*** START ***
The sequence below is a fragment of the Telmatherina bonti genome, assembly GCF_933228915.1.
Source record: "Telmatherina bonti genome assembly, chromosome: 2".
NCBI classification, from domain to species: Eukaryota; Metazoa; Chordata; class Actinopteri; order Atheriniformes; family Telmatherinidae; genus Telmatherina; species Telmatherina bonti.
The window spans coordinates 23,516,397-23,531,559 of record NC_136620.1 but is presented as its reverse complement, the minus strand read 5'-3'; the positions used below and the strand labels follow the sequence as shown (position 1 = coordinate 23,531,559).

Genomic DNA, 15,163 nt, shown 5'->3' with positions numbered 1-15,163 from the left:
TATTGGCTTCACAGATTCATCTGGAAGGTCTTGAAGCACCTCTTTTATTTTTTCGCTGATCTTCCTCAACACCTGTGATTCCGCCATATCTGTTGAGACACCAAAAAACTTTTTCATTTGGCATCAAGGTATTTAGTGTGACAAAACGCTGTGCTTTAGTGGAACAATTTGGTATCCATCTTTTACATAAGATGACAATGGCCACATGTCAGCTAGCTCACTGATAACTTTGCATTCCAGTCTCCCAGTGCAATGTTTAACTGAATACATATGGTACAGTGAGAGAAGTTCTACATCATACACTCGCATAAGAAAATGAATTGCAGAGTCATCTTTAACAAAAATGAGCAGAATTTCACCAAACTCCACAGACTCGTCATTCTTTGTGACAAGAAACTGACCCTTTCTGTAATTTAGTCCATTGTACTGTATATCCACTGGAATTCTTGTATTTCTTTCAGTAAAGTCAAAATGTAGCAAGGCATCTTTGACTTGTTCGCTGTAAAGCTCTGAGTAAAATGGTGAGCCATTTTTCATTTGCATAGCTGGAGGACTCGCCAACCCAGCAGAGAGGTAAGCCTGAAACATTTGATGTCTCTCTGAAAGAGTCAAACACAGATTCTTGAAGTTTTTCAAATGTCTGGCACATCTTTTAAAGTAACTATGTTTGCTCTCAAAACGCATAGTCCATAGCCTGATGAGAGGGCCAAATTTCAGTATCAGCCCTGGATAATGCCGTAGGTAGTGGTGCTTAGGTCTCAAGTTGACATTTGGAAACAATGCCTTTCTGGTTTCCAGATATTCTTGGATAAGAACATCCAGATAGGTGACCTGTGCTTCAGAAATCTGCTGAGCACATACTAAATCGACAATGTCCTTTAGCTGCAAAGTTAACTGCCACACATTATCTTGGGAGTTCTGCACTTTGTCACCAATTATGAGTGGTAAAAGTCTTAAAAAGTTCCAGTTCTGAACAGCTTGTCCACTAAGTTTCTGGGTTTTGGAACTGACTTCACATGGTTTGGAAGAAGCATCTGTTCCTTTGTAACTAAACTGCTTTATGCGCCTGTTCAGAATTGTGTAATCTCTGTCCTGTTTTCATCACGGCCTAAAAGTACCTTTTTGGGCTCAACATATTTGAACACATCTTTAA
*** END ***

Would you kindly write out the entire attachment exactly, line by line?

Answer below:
The sequence below is a fragment of the Telmatherina bonti genome, assembly GCF_933228915.1.
Source record: "Telmatherina bonti genome assembly, chromosome: 2".
NCBI classification, from domain to species: Eukaryota; Metazoa; Chordata; class Actinopteri; order Atheriniformes; family Telmatherinidae; genus Telmatherina; species Telmatherina bonti.
The window spans coordinates 23,516,397-23,531,559 of record NC_136620.1 but is presented as its reverse complement, the minus strand read 5'-3'; the positions used below and the strand labels follow the sequence as shown (position 1 = coordinate 23,531,559).

Genomic DNA, 15,163 nt, shown 5'->3' with positions numbered 1-15,163 from the left:
TATTGGCTTCACAGATTCATCTGGAAGGTCTTGAAGCACCTCTTTTATTTTTTCGCTGATCTTCCTCAACACCTGTGATTCCGCCATATCTGTTGAGACACCAAAAAACTTTTTCATTTGGCATCAAGGTATTTAGTGTGACAAAACGCTGTGCTTTAGTGGAACAATTTGGTATCCATCTTTTACATAAGATGACAATGGCCACATGTCAGCTAGCTCACTGATAACTTTGCATTCCAGTCTCCCAGTGCAATGTTTAACTGAATACATATGGTACAGTGAGAGAAGTTCTACATCATACACTCGCATAAGAAAATGAATTGCAGAGTCATCTTTAACAAAAATGAGCAGAATTTCACCAAACTCCACAGACTCGTCATTCTTTGTGACAAGAAACTGACCCTTTCTGTAATTTAGTCCATTGTACTGTATATCCACTGGAATTCTTGTATTTCTTTCAGTAAAGTCAAAATGTAGCAAGGCATCTTTGACTTGTTCGCTGTAAAGCTCTGAGTAAAATGGTGAGCCATTTTTCATTTGCATAGCTGGAGGACTCGCCAACCCAGCAGAGAGGTAAGCCTGAAACATTTGATGTCTCTCTGAAAGAGTCAAACACAGATTCTTGAAGTTTTTCAAATGTCTGGCACATCTTTTAAAGTAACTATGTTTGCTCTCAAAACGCATAGTCCATAGCCTGATGAGAGGGCCAAATTTCAGTATCAGCCCTGGATAATGCCGTAGGTAGTGGTGCTTAGGTCTCAAGTTGACATTTGGAAACAATGCCTTTCTGGTTTCCAGATATTCTTGGATAAGAACATCCAGATAGGTGACCTGTGCTTCAGAAATCTGCTGAGCACATACTAAATCGACAATGTCCTTTAGCTGCAAAGTTAACTGCCACACATTATCTTGGGAGTTCTGCACTTTGTCACCAATTATGAGTGGTAAAAGTCTTAAAAAGTTCCAGTTCTGAACAGCTTGTCCACTAAGTTTCTGGGTTTTGGAACTGACTTCACATGGTTTGGAAGAAGCATCTGTTCCTTTGTAACTAAACTGCTTTATGCGCCTGTTCAGAATTGTGTAATCTCTGTCCTGTTTTCATCACGGCCTAAAAGTACCTTTTTGGGCTCAACATATTTGAACACATCTTTAA